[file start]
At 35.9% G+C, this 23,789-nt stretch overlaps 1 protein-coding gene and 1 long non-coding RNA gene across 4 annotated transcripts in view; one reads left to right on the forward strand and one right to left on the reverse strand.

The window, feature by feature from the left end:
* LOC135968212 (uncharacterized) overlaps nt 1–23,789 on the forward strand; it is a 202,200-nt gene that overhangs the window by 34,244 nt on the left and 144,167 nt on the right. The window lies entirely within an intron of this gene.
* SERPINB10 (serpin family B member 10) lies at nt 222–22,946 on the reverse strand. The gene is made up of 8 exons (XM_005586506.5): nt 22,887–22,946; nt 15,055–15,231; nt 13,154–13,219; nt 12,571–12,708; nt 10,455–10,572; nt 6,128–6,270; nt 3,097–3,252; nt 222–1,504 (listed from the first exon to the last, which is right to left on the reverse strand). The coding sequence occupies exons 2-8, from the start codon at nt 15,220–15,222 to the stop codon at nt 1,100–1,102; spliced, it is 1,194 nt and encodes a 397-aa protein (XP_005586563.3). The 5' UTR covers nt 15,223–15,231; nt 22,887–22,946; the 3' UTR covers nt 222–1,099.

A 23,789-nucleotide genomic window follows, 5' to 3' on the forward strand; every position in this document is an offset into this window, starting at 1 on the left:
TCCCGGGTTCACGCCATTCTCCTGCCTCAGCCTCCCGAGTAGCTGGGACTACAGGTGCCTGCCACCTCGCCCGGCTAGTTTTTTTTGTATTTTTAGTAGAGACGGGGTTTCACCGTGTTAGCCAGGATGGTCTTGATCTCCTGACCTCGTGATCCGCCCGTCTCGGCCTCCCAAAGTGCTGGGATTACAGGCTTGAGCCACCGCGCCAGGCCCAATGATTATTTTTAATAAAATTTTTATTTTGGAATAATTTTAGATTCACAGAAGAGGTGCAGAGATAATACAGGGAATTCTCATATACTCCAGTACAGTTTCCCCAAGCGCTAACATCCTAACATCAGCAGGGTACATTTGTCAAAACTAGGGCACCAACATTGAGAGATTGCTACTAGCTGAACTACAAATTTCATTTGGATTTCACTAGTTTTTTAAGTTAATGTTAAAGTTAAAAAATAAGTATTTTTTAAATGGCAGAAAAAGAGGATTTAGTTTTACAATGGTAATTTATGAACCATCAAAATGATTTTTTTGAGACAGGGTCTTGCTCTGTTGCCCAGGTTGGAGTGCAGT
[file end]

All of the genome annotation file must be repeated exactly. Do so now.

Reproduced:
At 35.9% G+C, this 23,789-nt stretch overlaps 1 protein-coding gene and 1 long non-coding RNA gene across 4 annotated transcripts in view; one reads left to right on the forward strand and one right to left on the reverse strand.

The window, feature by feature from the left end:
* LOC135968212 (uncharacterized) overlaps nt 1–23,789 on the forward strand; it is a 202,200-nt gene that overhangs the window by 34,244 nt on the left and 144,167 nt on the right. The window lies entirely within an intron of this gene.
* SERPINB10 (serpin family B member 10) lies at nt 222–22,946 on the reverse strand. The gene is made up of 8 exons (XM_005586506.5): nt 22,887–22,946; nt 15,055–15,231; nt 13,154–13,219; nt 12,571–12,708; nt 10,455–10,572; nt 6,128–6,270; nt 3,097–3,252; nt 222–1,504 (listed from the first exon to the last, which is right to left on the reverse strand). The coding sequence occupies exons 2-8, from the start codon at nt 15,220–15,222 to the stop codon at nt 1,100–1,102; spliced, it is 1,194 nt and encodes a 397-aa protein (XP_005586563.3). The 5' UTR covers nt 15,223–15,231; nt 22,887–22,946; the 3' UTR covers nt 222–1,099.

A 23,789-nucleotide genomic window follows, 5' to 3' on the forward strand; every position in this document is an offset into this window, starting at 1 on the left:
TCCCGGGTTCACGCCATTCTCCTGCCTCAGCCTCCCGAGTAGCTGGGACTACAGGTGCCTGCCACCTCGCCCGGCTAGTTTTTTTTGTATTTTTAGTAGAGACGGGGTTTCACCGTGTTAGCCAGGATGGTCTTGATCTCCTGACCTCGTGATCCGCCCGTCTCGGCCTCCCAAAGTGCTGGGATTACAGGCTTGAGCCACCGCGCCAGGCCCAATGATTATTTTTAATAAAATTTTTATTTTGGAATAATTTTAGATTCACAGAAGAGGTGCAGAGATAATACAGGGAATTCTCATATACTCCAGTACAGTTTCCCCAAGCGCTAACATCCTAACATCAGCAGGGTACATTTGTCAAAACTAGGGCACCAACATTGAGAGATTGCTACTAGCTGAACTACAAATTTCATTTGGATTTCACTAGTTTTTTAAGTTAATGTTAAAGTTAAAAAATAAGTATTTTTTAAATGGCAGAAAAAGAGGATTTAGTTTTACAATGGTAATTTATGAACCATCAAAATGATTTTTTTGAGACAGGGTCTTGCTCTGTTGCCCAGGTTGGAGTGCAGT